> > > proverb 2.81: "I will not marry a wife who is only three years
                      (old)
                      > > > as an ass (does)".
                      > > >
                      > > > He notes that ki-sikil-TUR = batûltum 'virgin', usually.
                      > > >
                      > > > The compound verb TU$ -- dúr is [was?] known only in this text.
                      > > >
                      > > > Gordon's glossary has for TU$: anus (bìd); buttocks (dúr);
                      dung
                      > > > ($e10); sit, dwell,(etc)
                      > > >
                      > > > I have just searched for it in René Labat's Manuel, and found
                      > > > eventually sign 254:
                      > > > DÚR, TU$ a$âbu (être assis; habiter).
                      > > >
                      > > > I will presume that the divided rectangle or square represents a
                      > > > 'bottom'.
                      > > >
                      > > > Who discovered that here it refers to wind coming through that
                      crack?
                      > > >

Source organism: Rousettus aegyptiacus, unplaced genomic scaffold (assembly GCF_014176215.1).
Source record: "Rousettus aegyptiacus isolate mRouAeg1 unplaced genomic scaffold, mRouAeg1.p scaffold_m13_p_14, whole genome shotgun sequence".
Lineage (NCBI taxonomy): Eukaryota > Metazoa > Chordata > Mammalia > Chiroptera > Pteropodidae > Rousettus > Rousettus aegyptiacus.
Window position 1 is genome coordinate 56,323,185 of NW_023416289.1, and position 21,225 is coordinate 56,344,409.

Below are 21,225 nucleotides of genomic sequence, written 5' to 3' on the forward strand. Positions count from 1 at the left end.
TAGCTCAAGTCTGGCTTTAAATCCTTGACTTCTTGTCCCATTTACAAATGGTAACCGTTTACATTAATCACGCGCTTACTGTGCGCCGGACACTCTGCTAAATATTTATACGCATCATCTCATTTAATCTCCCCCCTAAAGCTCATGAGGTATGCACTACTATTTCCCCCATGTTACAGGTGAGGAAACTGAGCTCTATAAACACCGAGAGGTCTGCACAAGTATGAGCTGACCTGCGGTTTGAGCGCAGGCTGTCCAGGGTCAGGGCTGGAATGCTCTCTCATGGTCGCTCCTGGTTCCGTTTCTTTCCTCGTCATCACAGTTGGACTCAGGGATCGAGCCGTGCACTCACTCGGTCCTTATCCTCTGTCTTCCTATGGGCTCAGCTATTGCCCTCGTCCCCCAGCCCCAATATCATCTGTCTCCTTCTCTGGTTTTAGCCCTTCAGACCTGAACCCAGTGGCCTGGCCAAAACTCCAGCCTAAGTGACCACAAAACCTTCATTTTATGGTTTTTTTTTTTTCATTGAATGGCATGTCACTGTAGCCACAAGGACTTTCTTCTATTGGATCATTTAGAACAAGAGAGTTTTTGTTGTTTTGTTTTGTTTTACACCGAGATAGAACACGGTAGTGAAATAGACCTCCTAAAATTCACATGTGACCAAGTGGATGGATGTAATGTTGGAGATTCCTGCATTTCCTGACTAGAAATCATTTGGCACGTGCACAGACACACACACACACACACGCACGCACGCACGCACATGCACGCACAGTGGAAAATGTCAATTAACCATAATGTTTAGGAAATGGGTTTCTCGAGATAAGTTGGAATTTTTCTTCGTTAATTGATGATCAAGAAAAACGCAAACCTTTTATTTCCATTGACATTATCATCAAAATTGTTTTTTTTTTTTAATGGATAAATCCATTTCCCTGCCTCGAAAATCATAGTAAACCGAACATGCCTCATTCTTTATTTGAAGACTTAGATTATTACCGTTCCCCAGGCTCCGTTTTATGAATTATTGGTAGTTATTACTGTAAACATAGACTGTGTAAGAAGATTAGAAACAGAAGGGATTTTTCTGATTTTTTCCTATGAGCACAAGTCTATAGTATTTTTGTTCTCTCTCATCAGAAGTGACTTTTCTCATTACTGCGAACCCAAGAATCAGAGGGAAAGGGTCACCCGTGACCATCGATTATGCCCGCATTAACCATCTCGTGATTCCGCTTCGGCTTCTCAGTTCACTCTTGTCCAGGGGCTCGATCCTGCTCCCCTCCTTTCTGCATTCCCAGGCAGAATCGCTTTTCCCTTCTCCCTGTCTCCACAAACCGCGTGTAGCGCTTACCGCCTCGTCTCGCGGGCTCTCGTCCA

> > > Brian Colless
                      > > > Research Assistant, Massey University
                      > > > (A list of my publications is @:
                      > > > http://collesseum.googlepages.com
                      > > >
                      > >
                      > >
                      > >
                      > >
                      > > [Non-text portions of this message have been removed]
                      > >
                      > >
                      >




                      [Non-text portions of this message have been removed]
                    • Jascha Kessler
                      What is obscure about putting a hot fish into the lady s navel? Unless one was completely eunuch-ized at birth?Jascha Kessler Professor English & Modern
                      Message 10 of 19 , Aug 7, 2008